The novel is written in the guise of an open letter in which Ludwik, through first-person narrative, refers to his former lover, Janusz, in the second person as he recounts the highs and lows of their affair, as well as the ideological discrepancies that led to its end. When he begins to retrace their story, Ludwik has been in the United States as a political dissenter for a year, the same time he spent without seeing Janusz, who has chosen to remain under the oppressive communist rule, rather than risking ending up in a capitalist country he has been indoctrinated to despise.
These are good premises for an opening confession: nine years old and on a religious excursion with other fellows his age, Ludwik tells of how he developed a singular affinity with—and first real crush on—a Jewish boy named Beniek. During a party on the last night of the trip, when the lights accidentally go out, Ludwik finds himself on the dance floor in the dark, pulling Beniek’s willing body against his own. But when the lights are thrown back on and everyone can see what he’d done, he experiences for the first time the lethal combination of desire and shame.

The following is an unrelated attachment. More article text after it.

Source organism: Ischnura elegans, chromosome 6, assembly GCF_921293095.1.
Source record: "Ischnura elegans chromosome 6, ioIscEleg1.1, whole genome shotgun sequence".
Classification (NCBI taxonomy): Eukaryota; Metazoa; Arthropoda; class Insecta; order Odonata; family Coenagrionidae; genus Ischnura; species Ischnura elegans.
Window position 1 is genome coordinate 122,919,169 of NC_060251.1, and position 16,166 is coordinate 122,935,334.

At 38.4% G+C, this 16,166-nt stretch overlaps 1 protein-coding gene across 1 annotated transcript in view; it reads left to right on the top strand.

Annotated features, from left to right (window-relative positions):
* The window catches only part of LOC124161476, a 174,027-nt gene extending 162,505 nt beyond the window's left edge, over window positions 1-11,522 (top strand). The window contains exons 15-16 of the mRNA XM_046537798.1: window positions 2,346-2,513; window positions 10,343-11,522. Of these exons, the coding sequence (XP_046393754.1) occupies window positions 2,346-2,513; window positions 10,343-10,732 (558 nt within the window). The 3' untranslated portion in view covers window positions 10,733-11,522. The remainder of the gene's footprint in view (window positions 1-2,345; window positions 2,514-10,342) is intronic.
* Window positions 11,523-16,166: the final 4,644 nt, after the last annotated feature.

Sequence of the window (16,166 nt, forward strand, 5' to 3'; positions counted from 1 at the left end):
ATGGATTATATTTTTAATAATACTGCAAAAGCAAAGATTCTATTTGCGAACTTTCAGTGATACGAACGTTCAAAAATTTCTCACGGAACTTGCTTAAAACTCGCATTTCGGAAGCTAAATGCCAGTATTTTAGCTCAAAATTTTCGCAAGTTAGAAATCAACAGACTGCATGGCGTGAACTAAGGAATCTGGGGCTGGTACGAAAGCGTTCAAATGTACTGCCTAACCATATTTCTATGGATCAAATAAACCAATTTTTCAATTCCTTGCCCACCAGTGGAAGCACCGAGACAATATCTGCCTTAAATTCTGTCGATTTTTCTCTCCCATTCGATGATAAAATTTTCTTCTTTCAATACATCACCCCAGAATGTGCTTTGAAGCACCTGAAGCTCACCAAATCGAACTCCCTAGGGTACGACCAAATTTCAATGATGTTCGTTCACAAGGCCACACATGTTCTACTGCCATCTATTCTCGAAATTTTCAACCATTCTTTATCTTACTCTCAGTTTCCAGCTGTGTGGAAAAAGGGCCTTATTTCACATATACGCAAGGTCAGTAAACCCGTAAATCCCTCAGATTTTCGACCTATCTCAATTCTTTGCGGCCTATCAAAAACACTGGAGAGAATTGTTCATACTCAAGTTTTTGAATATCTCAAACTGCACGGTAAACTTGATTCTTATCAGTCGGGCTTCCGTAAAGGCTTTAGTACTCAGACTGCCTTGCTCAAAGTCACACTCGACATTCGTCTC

Ludwik later comes to understand, during secret listening sessions of Radio Free Europe broadcasts with his mother and grandmother, that the Polish United Workers’ Party had risen up against Poland’s Jewish population, accusing them of the country’s involvement in the war and forcing them to flee. Ludwik’s sexuality is thus connected to politics from the start, represented in a carefully and skillfully constructed sequence of linked scenes narrating both his sexual and political development in turn. But a breakthrough occurs when he comes across a copy of James Baldwin’s Giovanni’s Room. He eventually reads the book himself, and he feels immediately caught up in its world.